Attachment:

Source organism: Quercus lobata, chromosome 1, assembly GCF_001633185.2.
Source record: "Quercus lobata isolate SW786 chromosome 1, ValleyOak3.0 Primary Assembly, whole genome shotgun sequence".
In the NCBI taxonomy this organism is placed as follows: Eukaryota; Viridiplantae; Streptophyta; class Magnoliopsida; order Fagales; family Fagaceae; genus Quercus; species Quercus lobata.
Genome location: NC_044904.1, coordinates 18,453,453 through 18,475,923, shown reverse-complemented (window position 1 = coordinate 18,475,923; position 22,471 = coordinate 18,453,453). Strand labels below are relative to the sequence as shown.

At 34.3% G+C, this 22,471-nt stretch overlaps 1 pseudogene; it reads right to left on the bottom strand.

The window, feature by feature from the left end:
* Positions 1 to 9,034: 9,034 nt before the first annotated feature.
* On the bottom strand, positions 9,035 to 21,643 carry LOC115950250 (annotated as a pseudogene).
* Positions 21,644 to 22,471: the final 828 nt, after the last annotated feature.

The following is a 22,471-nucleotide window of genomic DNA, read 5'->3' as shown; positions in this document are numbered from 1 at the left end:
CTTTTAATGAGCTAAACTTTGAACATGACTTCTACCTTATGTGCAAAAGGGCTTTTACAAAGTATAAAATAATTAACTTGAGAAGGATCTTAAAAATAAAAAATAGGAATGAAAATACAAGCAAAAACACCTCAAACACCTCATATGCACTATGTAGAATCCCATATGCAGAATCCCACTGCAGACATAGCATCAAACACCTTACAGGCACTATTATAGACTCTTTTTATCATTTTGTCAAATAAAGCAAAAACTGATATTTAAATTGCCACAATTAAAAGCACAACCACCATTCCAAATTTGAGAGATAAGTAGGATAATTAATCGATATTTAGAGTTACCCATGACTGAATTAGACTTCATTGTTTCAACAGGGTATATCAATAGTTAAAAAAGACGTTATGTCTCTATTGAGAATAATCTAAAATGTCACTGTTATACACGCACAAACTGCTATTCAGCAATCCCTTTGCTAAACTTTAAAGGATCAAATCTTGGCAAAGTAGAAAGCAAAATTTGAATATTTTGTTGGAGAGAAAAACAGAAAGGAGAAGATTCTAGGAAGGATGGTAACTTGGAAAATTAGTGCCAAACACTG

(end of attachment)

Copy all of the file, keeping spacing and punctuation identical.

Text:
Source organism: Quercus lobata, chromosome 1, assembly GCF_001633185.2.
Source record: "Quercus lobata isolate SW786 chromosome 1, ValleyOak3.0 Primary Assembly, whole genome shotgun sequence".
In the NCBI taxonomy this organism is placed as follows: Eukaryota; Viridiplantae; Streptophyta; class Magnoliopsida; order Fagales; family Fagaceae; genus Quercus; species Quercus lobata.
Genome location: NC_044904.1, coordinates 18,453,453 through 18,475,923, shown reverse-complemented (window position 1 = coordinate 18,475,923; position 22,471 = coordinate 18,453,453). Strand labels below are relative to the sequence as shown.

At 34.3% G+C, this 22,471-nt stretch overlaps 1 pseudogene; it reads right to left on the bottom strand.

The window, feature by feature from the left end:
* Positions 1 to 9,034: 9,034 nt before the first annotated feature.
* On the bottom strand, positions 9,035 to 21,643 carry LOC115950250 (annotated as a pseudogene).
* Positions 21,644 to 22,471: the final 828 nt, after the last annotated feature.

The following is a 22,471-nucleotide window of genomic DNA, read 5'->3' as shown; positions in this document are numbered from 1 at the left end:
CTTTTAATGAGCTAAACTTTGAACATGACTTCTACCTTATGTGCAAAAGGGCTTTTACAAAGTATAAAATAATTAACTTGAGAAGGATCTTAAAAATAAAAAATAGGAATGAAAATACAAGCAAAAACACCTCAAACACCTCATATGCACTATGTAGAATCCCATATGCAGAATCCCACTGCAGACATAGCATCAAACACCTTACAGGCACTATTATAGACTCTTTTTATCATTTTGTCAAATAAAGCAAAAACTGATATTTAAATTGCCACAATTAAAAGCACAACCACCATTCCAAATTTGAGAGATAAGTAGGATAATTAATCGATATTTAGAGTTACCCATGACTGAATTAGACTTCATTGTTTCAACAGGGTATATCAATAGTTAAAAAAGACGTTATGTCTCTATTGAGAATAATCTAAAATGTCACTGTTATACACGCACAAACTGCTATTCAGCAATCCCTTTGCTAAACTTTAAAGGATCAAATCTTGGCAAAGTAGAAAGCAAAATTTGAATATTTTGTTGGAGAGAAAAACAGAAAGGAGAAGATTCTAGGAAGGATGGTAACTTGGAAAATTAGTGCCAAACACTG